In the clinical trial of SB4, ADAs were observed in only 0.7% of subjects receiving the biosimilar compared with 13.1% of subjects who received the bio-originator.9 The additional ADAs detected to bio-originator etanercept were transient, of low titre and detected mostly at early time points between weeks 4 and 8. There was no difference between biosimilar and bio-originator in either safety or efficacy among ADA-positive and ADA-negative patients, suggesting that ADAs did not interfere with clinical activity. Indeed, only one patient receiving the bio-originator developed neutralising antibodies. Importantly, the higher incidence of ISRs with bio-originator etanercept was not explained by ADAs.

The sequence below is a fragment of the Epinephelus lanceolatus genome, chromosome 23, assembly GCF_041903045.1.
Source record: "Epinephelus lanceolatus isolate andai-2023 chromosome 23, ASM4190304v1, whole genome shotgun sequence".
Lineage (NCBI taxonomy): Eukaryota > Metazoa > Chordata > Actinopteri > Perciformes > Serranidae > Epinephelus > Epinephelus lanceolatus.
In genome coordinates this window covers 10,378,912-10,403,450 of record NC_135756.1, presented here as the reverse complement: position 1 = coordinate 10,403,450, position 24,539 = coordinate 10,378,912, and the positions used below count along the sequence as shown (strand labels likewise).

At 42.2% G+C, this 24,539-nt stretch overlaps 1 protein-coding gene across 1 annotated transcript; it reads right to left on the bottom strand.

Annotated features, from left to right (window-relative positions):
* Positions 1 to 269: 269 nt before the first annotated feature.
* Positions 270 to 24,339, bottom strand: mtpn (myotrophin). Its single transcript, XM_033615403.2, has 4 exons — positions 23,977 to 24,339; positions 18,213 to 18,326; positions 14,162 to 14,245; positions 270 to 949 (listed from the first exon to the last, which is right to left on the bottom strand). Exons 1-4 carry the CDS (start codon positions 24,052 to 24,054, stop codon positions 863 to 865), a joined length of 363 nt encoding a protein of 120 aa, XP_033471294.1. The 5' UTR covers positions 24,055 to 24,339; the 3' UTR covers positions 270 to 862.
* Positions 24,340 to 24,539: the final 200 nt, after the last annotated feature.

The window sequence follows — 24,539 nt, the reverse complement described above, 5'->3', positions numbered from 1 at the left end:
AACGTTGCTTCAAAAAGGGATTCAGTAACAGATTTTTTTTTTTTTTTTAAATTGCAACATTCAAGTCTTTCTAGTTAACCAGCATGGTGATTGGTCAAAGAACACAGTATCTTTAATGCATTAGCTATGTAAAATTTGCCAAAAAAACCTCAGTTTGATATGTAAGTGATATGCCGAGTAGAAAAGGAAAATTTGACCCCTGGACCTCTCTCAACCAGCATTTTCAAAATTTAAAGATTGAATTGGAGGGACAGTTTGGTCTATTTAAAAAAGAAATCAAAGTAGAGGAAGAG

The SB4 study used a highly sensitive electrochemiluminescence bridging assay to detect ADAs, perhaps explaining the higher incidence of ADAs than that historically detected by conventional ELISAs or radioimmunoassays in previous clinical trials of bio-originator etanercept.20 Nonetheless, the assay used to measure ADAs in the SB4 study had a low tolerance to free drug, and, at week 8, a pharmacokinetic substudy suggested a greater area under the concentration–time curve between doses for SB4 than for bio-originator etanercept, although this was possibly explained by higher intersubject variability. Furthermore, potential drug-ADA complexes were acid-dissociated, thereby improving free drug tolerance. Perhaps critically, assays of ADAs were performed more frequently and at earlier time points than in previous studies—it was at those earlier time points that differences in ADA incidence were detected. Notably, a lower incidence of ADAs was also demonstrated in a phase I pharmacokinetic study of SB4 compared with bio-originator etanercept in healthy subjects.25 The EMA presented its overall findings in an EPAR and, regarding immunogenicity, concluded: “Possible explanations for the differences in ADA incidence between Benepali [SB4] and Enbrel [bio-originator etanercept] could be the slightly different drug concentrations in samples or differences in the sensitivities of the corresponding analytical methods … Therefore as the observed differences with respect to ADA formation … appeared to be transient, with almost no differences after 8 weeks of treatment, their clinical significance was considered minimal”.19